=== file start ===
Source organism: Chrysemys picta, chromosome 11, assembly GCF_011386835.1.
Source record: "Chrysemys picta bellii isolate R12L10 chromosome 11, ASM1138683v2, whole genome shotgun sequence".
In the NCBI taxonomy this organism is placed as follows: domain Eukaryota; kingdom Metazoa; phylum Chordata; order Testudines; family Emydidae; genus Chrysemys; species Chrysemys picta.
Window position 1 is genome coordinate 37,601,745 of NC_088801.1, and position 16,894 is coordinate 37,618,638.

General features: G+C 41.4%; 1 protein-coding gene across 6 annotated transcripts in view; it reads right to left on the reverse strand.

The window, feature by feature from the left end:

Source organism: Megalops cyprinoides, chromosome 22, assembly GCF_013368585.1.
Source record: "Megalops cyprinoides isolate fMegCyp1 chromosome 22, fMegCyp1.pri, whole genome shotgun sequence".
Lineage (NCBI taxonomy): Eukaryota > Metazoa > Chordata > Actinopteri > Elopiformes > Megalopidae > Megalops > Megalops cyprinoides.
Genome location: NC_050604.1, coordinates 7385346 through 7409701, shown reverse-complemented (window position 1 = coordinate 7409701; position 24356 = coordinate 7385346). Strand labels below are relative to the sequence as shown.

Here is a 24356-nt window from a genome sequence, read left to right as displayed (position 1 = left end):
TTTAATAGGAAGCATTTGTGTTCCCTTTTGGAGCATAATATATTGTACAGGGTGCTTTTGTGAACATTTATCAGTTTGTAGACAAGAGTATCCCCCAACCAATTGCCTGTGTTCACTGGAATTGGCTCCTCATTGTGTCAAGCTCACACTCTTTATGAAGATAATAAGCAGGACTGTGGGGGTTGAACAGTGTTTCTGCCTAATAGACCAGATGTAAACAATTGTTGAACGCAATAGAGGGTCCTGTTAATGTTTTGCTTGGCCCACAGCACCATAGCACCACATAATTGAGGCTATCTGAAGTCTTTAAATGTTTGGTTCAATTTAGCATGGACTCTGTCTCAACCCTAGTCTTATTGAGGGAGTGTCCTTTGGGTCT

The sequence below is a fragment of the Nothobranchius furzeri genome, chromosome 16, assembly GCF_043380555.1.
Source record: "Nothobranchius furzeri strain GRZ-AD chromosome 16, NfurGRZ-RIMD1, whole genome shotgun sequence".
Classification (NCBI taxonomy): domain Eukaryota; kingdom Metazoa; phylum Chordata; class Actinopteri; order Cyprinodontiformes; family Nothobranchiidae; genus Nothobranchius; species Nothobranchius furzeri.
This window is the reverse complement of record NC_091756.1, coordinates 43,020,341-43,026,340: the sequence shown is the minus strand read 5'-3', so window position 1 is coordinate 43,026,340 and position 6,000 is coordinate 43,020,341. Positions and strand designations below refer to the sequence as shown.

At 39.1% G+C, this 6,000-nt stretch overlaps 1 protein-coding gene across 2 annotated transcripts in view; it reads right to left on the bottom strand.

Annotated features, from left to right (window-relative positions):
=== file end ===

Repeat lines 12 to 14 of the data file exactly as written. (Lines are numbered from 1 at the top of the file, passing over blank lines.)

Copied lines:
TTTAATAGGAAGCATTTGTGTTCCCTTTTGGAGCATAATATATTGTACAGGGTGCTTTTGTGAACATTTATCAGTTTGTAGACAAGAGTATCCCCCAACCAATTGCCTGTGTTCACTGGAATTGGCTCCTCATTGTGTCAAGCTCACACTCTTTATGAAGATAATAAGCAGGACTGTGGGGGTTGAACAGTGTTTCTGCCTAATAGACCAGATGTAAACAATTGTTGAACGCAATAGAGGGTCCTGTTAATGTTTTGCTTGGCCCACAGCACCATAGCACCACATAATTGAGGCTATCTGAAGTCTTTAAATGTTTGGTTCAATTTAGCATGGACTCTGTCTCAACCCTAGTCTTATTGAGGGAGTGTCCTTTGGGTCT

The sequence below is a fragment of the Nothobranchius furzeri genome, chromosome 16, assembly GCF_043380555.1.
Source record: "Nothobranchius furzeri strain GRZ-AD chromosome 16, NfurGRZ-RIMD1, whole genome shotgun sequence".